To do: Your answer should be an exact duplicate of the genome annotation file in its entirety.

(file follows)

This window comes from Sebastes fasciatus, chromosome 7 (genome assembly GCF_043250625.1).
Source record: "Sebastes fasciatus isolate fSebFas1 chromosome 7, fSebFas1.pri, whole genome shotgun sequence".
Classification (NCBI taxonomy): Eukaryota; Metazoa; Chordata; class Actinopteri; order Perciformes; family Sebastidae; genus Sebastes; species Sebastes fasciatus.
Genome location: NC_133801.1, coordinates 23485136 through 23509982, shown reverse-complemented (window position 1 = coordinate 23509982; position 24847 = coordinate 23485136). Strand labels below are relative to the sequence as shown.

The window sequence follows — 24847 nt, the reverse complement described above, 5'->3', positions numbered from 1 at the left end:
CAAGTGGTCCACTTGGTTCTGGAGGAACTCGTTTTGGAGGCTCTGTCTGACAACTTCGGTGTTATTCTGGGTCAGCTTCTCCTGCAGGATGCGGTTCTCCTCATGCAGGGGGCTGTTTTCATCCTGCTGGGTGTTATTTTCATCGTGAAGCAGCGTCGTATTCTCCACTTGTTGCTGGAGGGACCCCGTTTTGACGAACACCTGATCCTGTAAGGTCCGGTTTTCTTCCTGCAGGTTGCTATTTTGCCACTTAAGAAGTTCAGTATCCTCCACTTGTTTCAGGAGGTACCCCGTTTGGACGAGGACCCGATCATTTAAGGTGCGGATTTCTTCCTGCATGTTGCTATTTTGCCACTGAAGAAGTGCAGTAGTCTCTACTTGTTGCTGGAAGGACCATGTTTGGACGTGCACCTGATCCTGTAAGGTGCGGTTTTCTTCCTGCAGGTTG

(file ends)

This window comes from Sebastes fasciatus, chromosome 7 (genome assembly GCF_043250625.1).
Source record: "Sebastes fasciatus isolate fSebFas1 chromosome 7, fSebFas1.pri, whole genome shotgun sequence".
Classification (NCBI taxonomy): Eukaryota; Metazoa; Chordata; class Actinopteri; order Perciformes; family Sebastidae; genus Sebastes; species Sebastes fasciatus.
Genome location: NC_133801.1, coordinates 23485136 through 23509982, shown reverse-complemented (window position 1 = coordinate 23509982; position 24847 = coordinate 23485136). Strand labels below are relative to the sequence as shown.

The window sequence follows — 24847 nt, the reverse complement described above, 5'->3', positions numbered from 1 at the left end:
CAAGTGGTCCACTTGGTTCTGGAGGAACTCGTTTTGGAGGCTCTGTCTGACAACTTCGGTGTTATTCTGGGTCAGCTTCTCCTGCAGGATGCGGTTCTCCTCATGCAGGGGGCTGTTTTCATCCTGCTGGGTGTTATTTTCATCGTGAAGCAGCGTCGTATTCTCCACTTGTTGCTGGAGGGACCCCGTTTTGACGAACACCTGATCCTGTAAGGTCCGGTTTTCTTCCTGCAGGTTGCTATTTTGCCACTTAAGAAGTTCAGTATCCTCCACTTGTTTCAGGAGGTACCCCGTTTGGACGAGGACCCGATCATTTAAGGTGCGGATTTCTTCCTGCATGTTGCTATTTTGCCACTGAAGAAGTGCAGTAGTCTCTACTTGTTGCTGGAAGGACCATGTTTGGACGTGCACCTGATCCTGTAAGGTGCGGTTTTCTTCCTGCAGGTTG